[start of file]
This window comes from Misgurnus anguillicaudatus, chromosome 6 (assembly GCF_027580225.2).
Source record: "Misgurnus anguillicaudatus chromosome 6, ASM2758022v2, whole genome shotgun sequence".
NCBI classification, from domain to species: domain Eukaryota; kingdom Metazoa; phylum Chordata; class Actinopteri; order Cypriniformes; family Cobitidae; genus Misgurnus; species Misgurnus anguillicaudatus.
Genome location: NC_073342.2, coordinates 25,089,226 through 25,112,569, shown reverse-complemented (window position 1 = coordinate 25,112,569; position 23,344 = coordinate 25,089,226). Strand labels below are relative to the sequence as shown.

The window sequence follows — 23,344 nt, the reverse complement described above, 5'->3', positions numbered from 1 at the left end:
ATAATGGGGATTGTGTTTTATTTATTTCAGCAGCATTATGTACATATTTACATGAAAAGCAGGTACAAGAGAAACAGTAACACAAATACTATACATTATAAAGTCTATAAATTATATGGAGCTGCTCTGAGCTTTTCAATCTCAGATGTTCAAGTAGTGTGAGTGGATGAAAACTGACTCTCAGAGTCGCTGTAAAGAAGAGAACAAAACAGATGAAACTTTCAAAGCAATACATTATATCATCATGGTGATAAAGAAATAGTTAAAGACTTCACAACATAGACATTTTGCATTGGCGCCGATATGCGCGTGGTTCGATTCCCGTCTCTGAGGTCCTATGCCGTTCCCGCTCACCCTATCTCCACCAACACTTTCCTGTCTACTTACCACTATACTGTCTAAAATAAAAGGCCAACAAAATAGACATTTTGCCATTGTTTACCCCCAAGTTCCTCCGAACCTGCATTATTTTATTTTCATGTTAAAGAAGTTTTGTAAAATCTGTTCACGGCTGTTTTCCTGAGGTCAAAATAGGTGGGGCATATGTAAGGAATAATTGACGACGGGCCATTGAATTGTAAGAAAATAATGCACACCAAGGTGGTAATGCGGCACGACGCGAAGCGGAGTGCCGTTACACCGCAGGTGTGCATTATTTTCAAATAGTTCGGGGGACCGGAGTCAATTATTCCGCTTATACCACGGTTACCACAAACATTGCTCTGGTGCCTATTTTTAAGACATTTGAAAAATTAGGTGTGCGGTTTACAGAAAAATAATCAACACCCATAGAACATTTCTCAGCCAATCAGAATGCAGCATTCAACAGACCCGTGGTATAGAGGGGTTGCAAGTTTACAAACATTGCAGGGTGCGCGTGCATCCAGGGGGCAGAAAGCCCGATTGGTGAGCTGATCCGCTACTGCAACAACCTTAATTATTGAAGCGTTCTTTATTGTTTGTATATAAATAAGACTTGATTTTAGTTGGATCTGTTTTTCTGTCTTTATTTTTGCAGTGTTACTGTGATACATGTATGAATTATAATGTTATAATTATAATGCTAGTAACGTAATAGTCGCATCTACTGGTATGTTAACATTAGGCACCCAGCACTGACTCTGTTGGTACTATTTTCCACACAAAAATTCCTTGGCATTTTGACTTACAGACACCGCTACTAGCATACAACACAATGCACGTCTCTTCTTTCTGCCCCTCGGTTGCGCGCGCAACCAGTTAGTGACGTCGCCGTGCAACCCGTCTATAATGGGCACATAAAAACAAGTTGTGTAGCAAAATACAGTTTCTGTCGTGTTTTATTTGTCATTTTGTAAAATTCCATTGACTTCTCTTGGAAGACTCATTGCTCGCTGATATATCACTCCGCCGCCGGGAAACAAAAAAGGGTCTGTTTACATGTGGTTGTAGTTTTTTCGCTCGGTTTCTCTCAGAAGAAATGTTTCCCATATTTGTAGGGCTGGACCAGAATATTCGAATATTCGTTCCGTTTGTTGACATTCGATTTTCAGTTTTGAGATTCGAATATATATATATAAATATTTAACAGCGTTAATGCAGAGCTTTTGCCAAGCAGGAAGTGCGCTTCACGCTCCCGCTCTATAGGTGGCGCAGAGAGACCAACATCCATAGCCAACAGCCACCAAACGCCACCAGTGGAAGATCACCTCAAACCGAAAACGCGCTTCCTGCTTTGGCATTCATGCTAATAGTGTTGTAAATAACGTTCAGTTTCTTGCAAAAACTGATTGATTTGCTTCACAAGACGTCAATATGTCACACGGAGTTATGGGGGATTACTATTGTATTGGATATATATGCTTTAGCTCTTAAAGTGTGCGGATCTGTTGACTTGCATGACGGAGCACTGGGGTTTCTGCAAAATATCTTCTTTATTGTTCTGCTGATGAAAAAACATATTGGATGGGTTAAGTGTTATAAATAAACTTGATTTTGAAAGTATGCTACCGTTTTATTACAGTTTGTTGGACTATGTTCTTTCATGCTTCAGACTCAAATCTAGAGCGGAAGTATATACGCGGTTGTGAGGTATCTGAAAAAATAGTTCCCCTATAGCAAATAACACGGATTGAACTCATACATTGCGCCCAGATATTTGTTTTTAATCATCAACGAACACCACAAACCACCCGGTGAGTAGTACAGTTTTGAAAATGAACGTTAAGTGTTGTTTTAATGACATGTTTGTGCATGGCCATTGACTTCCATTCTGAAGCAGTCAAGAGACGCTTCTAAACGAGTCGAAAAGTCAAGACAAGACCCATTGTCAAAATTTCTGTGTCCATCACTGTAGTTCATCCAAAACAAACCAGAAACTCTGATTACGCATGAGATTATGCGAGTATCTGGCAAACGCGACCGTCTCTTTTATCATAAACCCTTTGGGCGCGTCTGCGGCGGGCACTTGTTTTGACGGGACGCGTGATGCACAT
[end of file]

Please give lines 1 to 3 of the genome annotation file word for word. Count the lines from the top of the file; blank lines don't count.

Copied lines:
This window comes from Misgurnus anguillicaudatus, chromosome 6 (assembly GCF_027580225.2).
Source record: "Misgurnus anguillicaudatus chromosome 6, ASM2758022v2, whole genome shotgun sequence".
NCBI classification, from domain to species: domain Eukaryota; kingdom Metazoa; phylum Chordata; class Actinopteri; order Cypriniformes; family Cobitidae; genus Misgurnus; species Misgurnus anguillicaudatus.